20

is there a data structure or a pattern in Javascript that can be used for both fast lookup (by key, as with associative arrays) and for ordered looping?

Right, now I am using object literals to store my data but I just disovered that Chrome does not maintain the order when looping over the property names.

Is there a common way to solve this in Javascript?

Thanks for any hints.

  • 3
    Note, JavaScript has a native Map now which has ordered looping. – Benjamin Gruenbaum Feb 5 '16 at 17:19
32

Create a data structure yourselves. Store the ordering in an array that is internal to the structure. Store the objects mapped by a key in a regular object. Let's call it OrderedMap which will have a map, an array, and four basic methods.

OrderedMap
    map
    _array

    set(key, value)
    get(key)
    remove(key)
    forEach(fn)

function OrderedMap() {
    this.map = {};
    this._array = [];
}

When inserting an element, add it to the array at the desired position as well as to the object. Insertion by index or at the end is in O(1).

OrderedMap.prototype.set = function(key, value) {
    // key already exists, replace value
    if(key in this.map) {
        this.map[key] = value;
    }
    // insert new key and value
    else {
        this._array.push(key);
        this.map[key] = value;
    }
};

When deleting an object, remove it from the array and the object. If deleting by a key or a value, complexity is O(n) since you will need to traverse the internal array that maintains ordering. When deleting by index, complexity is O(1) since you have direct access to the value in both the array and the object.

OrderedMap.prototype.remove = function(key) {
    var index = this._array.indexOf(key);
    if(index == -1) {
        throw new Error('key does not exist');
    }
    this._array.splice(index, 1);
    delete this.map[key];
};

Lookups will be in O(1). Retrieve the value by key from the associative array (object).

OrderedMap.prototype.get = function(key) {
    return this.map[key];
};

Traversal will be ordered and can use either of the approaches. When ordered traversal is required, create an array with the objects (values only) and return it. Being an array, it would not support keyed access. The other option is to ask the client to provide a callback function that should be applied to each object in the array.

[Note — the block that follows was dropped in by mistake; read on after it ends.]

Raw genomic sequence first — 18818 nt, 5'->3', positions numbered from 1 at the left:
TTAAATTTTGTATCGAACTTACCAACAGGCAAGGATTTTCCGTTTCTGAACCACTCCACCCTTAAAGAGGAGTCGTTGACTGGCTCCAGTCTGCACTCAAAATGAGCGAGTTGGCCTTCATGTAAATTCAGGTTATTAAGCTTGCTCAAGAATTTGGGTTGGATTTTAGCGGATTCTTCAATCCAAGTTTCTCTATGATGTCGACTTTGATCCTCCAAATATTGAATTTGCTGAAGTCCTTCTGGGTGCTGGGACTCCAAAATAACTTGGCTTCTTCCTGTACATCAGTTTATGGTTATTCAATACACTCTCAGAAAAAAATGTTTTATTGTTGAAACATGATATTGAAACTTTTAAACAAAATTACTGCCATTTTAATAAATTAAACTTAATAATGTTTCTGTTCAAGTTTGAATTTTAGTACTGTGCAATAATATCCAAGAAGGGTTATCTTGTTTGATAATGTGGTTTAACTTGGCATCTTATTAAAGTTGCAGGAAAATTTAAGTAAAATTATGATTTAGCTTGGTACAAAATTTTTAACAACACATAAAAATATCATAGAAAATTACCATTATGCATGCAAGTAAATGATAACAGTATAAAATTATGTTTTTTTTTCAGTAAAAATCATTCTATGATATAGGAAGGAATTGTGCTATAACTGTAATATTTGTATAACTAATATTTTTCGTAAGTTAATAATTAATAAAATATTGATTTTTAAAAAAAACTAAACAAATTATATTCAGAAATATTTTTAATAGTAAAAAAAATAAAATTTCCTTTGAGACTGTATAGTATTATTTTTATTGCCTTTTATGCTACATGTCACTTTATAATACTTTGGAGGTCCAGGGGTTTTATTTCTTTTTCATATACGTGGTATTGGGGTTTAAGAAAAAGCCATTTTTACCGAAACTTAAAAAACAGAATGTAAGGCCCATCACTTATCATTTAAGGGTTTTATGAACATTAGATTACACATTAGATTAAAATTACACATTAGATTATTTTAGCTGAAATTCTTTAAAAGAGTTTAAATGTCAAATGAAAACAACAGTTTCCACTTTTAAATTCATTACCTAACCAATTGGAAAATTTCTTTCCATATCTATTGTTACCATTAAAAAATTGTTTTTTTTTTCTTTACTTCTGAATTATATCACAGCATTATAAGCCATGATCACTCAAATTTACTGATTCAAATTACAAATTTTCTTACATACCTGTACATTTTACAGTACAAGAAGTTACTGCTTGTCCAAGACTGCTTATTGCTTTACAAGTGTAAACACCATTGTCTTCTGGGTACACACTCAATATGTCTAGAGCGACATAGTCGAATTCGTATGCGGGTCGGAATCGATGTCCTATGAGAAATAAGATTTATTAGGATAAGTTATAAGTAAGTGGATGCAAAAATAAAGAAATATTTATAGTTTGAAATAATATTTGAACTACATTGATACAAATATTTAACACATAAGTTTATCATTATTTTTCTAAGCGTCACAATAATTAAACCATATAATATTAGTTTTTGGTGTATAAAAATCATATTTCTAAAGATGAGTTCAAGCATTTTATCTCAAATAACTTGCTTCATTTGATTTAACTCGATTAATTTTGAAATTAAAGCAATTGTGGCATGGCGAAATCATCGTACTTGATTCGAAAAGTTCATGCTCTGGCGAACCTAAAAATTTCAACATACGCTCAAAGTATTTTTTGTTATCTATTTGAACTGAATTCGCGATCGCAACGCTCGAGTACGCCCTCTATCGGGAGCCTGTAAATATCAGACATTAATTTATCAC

OrderedMap.prototype.forEach = function(f) {
    var key, value;
    for(var i = 0; i < this._array.length; i++) {
        key = this._array[i];
        value = this.map[key];
        f(key, value);
    }
};

See Google's implementation of a LinkedMap from the Closure Library for documentation and source for such a class.

  • Great answer, thanks. – Haes Aug 24 '10 at 7:07
  • How are lookups O(1)? If you are using anything but an array index, JS property resolution is O(n) (it has to resolve by looping through the prototype chain) See Property Lookup on bonsaiden.github.io/JavaScript-Garden – ginman Nov 5 '14 at 20:23
  • 4
    The fact that it has to traverse up the prototype chain still doesn't make it O(n). Imagine a prototype chain hierarchy 4 levels deep and each level maintains a hash structure to hold the keys and values. Then it will only require, on average, 4 such O(1) lookups. That's still O(1). Now, as far as I know, ECMAScript doesn't mandate implementation details so someone can do it in O(n²) if they wanted to. In other words, it's implementation dependent, but given most decent implementations, you can expect O(1) lookups on average. – Anurag Nov 5 '14 at 23:40
  • 3
    There are two variables you are discussing. The first is the number of items in the hash map, and the second is the depth of the prototype chain. The depth of the prototype chain (in this particular scenario) is a constant and does not grow as the number of items in the hash map increases. With that, please re-read my previous statement and it will all make sense to you now. If not, please check out this article. – Anurag Dec 19 '14 at 20:54
  • 1
    @ginman It's not O(n), though; the O applies to the number of items you're looking up. Adding a constant (the prototype chain) doesn't change this, and your own quote "[...] regardless of the site of the input dataset" says the same thing. – Dave Newton Jun 11 '15 at 17:58
3

The only instance in which Chrome doesn't maintain the order of keys in an object literal seems to be if the keys are numeric.

  var properties = ["damsonplum", "9", "banana", "1", "apple", "cherry", "342"];
  var objLiteral = {
    damsonplum: new Date(),
    "9": "nine",
    banana: [1,2,3],
    "1": "one",
    apple: /.*/,
    cherry: {a: 3, b: true},
    "342": "three hundred forty-two"
  }
  function load() {
    var literalKeyOrder = [];
    for (var key in objLiteral) {
      literalKeyOrder.push(key);
    }

    var incremental = {};
    for (var i = 0, prop; prop = properties[i]; i++) {
      incremental[prop] = objLiteral[prop];
    }

    var incrementalKeyOrder = [];
    for (var key in incremental) {
      incrementalKeyOrder.push(key);
    }
    alert("Expected order: " + properties.join() +
          "\nKey order (literal): " + literalKeyOrder.join() +
          "\nKey order (incremental): " + incrementalKeyOrder.join());
  }

In Chrome, the above produces: "1,9,342,damsonplum,banana,apple,cherry".

In other browsers, it produces "damsonplum,9,banana,1,apple,cherry,342".

So unless your keys are numeric, I think even in Chrome, you're safe. And if your keys are numeric, maybe just prepend them with a string.

  • 1
    Does this apply to V8 in general, hence to Node.js as well? – Dan Dascalescu Apr 17 '14 at 10:04
2

As has been noted, if your keys are numeric you can prepend them with a string to preserve order.

var qy = {
  _141: '256k AAC',
   _22: '720p H.264 192k AAC',
   _84: '720p 3D 192k AAC',
  _140: '128k AAC'
};

Example

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